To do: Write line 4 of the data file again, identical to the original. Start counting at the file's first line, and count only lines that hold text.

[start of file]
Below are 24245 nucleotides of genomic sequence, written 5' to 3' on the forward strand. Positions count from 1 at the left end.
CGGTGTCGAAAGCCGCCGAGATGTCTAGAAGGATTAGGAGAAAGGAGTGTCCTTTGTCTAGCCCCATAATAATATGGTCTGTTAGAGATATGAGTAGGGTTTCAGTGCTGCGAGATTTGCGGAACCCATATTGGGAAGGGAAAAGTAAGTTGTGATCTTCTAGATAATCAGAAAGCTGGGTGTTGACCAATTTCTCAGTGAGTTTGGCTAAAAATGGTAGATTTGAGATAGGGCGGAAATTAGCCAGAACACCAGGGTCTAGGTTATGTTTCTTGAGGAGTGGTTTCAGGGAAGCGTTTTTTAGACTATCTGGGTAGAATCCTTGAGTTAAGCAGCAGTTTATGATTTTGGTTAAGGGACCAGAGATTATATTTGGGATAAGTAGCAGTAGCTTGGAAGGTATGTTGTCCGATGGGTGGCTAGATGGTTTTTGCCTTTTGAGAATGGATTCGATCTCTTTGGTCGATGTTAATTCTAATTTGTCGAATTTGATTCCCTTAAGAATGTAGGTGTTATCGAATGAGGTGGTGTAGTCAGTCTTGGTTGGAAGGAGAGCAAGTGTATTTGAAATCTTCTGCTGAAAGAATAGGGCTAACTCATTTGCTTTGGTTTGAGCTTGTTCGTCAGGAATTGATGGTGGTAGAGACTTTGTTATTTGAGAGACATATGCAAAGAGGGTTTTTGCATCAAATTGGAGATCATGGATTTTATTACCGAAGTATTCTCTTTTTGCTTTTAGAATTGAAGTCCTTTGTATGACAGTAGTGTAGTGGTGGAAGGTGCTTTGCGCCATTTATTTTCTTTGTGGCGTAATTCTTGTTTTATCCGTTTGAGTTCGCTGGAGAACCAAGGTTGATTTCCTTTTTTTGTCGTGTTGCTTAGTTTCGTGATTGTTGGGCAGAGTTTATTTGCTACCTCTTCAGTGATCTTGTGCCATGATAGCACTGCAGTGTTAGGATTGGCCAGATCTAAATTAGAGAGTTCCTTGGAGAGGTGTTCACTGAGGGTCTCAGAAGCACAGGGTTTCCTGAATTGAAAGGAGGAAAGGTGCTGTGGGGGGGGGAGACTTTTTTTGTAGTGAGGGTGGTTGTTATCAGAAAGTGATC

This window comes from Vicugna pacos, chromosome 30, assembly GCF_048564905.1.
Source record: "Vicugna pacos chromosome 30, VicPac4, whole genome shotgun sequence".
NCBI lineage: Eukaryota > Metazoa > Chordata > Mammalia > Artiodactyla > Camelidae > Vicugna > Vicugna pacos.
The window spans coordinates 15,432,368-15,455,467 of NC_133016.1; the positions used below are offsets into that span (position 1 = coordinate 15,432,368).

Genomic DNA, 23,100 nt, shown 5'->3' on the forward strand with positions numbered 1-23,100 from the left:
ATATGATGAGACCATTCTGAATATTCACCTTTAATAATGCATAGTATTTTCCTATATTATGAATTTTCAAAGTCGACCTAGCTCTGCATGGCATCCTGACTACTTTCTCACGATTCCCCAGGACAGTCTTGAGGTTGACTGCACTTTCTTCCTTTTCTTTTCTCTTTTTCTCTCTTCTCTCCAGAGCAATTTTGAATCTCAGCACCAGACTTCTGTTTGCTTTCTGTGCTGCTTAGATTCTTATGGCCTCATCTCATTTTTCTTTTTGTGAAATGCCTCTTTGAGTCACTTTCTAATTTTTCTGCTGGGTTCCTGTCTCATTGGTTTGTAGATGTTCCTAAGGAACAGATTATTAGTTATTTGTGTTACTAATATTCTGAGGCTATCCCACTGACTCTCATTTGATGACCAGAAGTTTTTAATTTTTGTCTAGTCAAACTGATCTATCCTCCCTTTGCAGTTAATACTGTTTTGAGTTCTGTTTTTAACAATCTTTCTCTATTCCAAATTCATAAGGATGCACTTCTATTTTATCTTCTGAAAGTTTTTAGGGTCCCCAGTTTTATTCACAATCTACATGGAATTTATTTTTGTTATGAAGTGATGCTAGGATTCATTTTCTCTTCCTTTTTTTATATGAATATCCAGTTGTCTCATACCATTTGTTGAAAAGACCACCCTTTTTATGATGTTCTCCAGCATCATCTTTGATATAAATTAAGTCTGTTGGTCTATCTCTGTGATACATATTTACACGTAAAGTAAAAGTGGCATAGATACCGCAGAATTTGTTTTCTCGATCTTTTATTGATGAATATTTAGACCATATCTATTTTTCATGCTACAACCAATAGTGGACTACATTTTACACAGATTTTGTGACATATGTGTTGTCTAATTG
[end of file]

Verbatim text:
Source record: "Vicugna pacos chromosome 30, VicPac4, whole genome shotgun sequence".